Be warned that when doing this you will wipe the device totally and you will need to reload the OS again (See 5 below).

5. Image Reload

This allows you to re-image a device with a new OS.  We can’t give out OS images willy-nilly so its a feature we use here rather than the end users for licensing reasons, however you can re-image your device from here if you have the right OS and boot files.

We do get asked what the ULDR menu does a lot here, and whilst it is a useful tool, this blog is really to show you what can be done, rather than what you should be doing yourself so always consult with your reseller before attempting anything in this article.

The Rugged and Mobile blog.

Pidion BM170 – Hard Resetting and Cleaning Down Completely

26 01 2012

I’ve found myself doing a bit of a mini-tech blog on the Pidion BM170 so far this week!  So far we’ve looked at the Power button functionality, how to reset the BM170 and today we’ll be looking at how to clean the BM170 completely down.  This blog is good for all the Pidion devices, so if you’ve got a BIP-1300, 5000, 6000, 7000 or a BM150R, then this is all valid stuff for you too!

But we know how to hard reset the little semi rugged PDA now, from Mondays blog, whats all this about cleaning the device down?  I hear you say, well one of the tricks a rugged PDA has over its smartphone cousins is something called persistent storage.  This is usually a folder that can store all kinds of things in it from patches, persistent programs like bar code scanner apps but most importantly it can store your own solutions and apps making the device resistant to hard and soft resets.  It is an essential process to keep Rugged handhelds running in the field.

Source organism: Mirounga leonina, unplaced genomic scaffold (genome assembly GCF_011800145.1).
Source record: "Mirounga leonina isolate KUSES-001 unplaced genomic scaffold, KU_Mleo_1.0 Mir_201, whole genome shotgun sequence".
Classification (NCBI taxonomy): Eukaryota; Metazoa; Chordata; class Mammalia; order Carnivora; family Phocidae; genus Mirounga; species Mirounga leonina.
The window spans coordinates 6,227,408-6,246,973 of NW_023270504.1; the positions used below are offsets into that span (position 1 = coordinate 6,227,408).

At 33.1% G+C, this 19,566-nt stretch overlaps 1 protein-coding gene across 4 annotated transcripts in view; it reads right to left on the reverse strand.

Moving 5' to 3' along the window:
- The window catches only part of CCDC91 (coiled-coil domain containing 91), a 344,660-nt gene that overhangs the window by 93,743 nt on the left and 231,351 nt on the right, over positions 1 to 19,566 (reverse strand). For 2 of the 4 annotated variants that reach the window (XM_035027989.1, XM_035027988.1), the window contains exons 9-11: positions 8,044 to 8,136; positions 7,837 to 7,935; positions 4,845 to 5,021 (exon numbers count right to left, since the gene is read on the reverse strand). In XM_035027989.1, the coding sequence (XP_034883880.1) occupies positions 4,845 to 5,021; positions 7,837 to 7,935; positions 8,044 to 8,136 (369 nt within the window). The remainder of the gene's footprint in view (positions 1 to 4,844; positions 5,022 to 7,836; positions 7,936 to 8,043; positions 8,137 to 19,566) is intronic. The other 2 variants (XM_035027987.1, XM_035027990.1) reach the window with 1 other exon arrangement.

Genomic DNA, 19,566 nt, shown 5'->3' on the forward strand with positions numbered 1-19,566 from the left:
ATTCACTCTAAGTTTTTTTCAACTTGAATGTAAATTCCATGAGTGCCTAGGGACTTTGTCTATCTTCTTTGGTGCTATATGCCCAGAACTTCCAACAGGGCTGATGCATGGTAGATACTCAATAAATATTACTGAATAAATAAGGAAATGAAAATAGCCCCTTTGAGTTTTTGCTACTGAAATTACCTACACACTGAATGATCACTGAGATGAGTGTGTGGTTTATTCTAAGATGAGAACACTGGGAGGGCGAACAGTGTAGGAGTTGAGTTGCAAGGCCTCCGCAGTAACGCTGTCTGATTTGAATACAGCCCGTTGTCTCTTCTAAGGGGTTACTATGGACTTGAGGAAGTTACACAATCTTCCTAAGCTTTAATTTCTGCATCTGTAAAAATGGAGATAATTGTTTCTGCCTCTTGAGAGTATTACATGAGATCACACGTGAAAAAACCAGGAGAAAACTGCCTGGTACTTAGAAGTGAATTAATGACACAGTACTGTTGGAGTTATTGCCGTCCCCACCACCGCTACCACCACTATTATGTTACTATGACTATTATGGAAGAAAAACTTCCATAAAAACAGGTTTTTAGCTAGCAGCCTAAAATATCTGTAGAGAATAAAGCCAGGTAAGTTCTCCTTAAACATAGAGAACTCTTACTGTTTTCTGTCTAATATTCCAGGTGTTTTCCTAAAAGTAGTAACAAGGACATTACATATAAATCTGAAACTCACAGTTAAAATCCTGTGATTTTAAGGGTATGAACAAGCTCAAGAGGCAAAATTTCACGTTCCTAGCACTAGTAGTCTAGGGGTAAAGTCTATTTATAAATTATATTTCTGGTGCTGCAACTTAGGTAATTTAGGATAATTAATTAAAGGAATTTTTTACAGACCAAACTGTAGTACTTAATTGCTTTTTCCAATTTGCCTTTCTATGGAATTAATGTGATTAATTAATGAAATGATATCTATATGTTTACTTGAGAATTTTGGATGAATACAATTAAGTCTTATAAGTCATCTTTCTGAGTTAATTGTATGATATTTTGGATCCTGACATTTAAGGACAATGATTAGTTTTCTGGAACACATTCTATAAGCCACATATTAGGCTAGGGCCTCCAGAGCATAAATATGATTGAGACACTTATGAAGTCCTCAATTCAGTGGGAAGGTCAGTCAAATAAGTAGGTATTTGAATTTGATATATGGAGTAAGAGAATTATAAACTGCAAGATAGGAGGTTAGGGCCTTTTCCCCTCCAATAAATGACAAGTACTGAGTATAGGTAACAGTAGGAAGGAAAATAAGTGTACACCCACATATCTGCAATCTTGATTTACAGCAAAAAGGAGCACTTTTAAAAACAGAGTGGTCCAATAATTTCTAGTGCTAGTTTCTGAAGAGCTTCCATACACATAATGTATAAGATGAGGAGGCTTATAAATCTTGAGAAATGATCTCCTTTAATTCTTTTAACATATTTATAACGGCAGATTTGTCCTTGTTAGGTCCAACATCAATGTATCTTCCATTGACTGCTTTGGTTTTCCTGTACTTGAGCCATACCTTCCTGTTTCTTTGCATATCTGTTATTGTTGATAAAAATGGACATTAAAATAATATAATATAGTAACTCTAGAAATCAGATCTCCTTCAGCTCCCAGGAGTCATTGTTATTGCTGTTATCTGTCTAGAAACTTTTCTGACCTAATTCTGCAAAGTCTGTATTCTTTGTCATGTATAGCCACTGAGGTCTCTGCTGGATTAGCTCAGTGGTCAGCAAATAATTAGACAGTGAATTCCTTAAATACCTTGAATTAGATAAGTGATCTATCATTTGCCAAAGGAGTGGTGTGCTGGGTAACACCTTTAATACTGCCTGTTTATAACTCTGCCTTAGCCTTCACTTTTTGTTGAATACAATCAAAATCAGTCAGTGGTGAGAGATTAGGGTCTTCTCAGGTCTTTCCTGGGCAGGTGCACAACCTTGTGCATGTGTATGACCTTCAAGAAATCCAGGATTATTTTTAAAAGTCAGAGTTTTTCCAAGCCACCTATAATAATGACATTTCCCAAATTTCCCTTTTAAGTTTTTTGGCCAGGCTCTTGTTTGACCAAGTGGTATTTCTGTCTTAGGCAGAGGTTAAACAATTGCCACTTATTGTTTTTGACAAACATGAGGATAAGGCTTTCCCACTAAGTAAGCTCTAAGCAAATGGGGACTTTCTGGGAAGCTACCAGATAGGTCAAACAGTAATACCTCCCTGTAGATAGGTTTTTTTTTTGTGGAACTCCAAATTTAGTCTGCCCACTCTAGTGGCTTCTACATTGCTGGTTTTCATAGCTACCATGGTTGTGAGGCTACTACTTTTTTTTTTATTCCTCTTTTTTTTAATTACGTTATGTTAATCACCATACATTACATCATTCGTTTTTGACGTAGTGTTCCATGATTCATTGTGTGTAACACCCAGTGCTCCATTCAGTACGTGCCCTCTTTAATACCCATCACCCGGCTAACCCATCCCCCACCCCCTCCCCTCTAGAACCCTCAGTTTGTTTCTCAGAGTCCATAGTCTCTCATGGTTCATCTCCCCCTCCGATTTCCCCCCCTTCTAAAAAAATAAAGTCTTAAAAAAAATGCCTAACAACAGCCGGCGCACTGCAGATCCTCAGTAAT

However this can also be your worst enemy when you’re trying to fault find or just want to get the device cleaned down right back to factory settings.

To do this you need to go and look at the “ProgramStore” folder.  Its right in the top-level of the devices folder structure and you will notice it has the little black icon marker on it.

The Pidion BM170 ProgramStore

The Pidion BM170 ProgramStore

Essentially this needs to be reset to the factory standard before you perform a hard reset.  Go back and ask your reseller for a copy of the original ProgramStore folder, or come talk to us and we’ll help.  We just need your serial number and the build on the device which is easy to find and we can send you the original ProgramStore folder for you device.

Copy this new folder to the device, overwriting the one that’s there, Hard reset the device and then it should be totally cleaned down for you. An alternative way of getting hold of the ProgramStore folder is to take a copy when you buy your devices.  Make sure the build number of the device’s ROM is the same as it’s likely you’ll need to keep a different copy for each build you h ave….thats life I’m afraid!

Just a quick word of warning about this.  If you play with this folder and delete stuff that the OS needs to rebuild itself, then you can potentially break the device so always get advice before fiddling with this folder on the Pidion BM170.

Tomorrow we’ll get technical and I’ll take a look at the ULDR menu and talk you through what it is and what it does.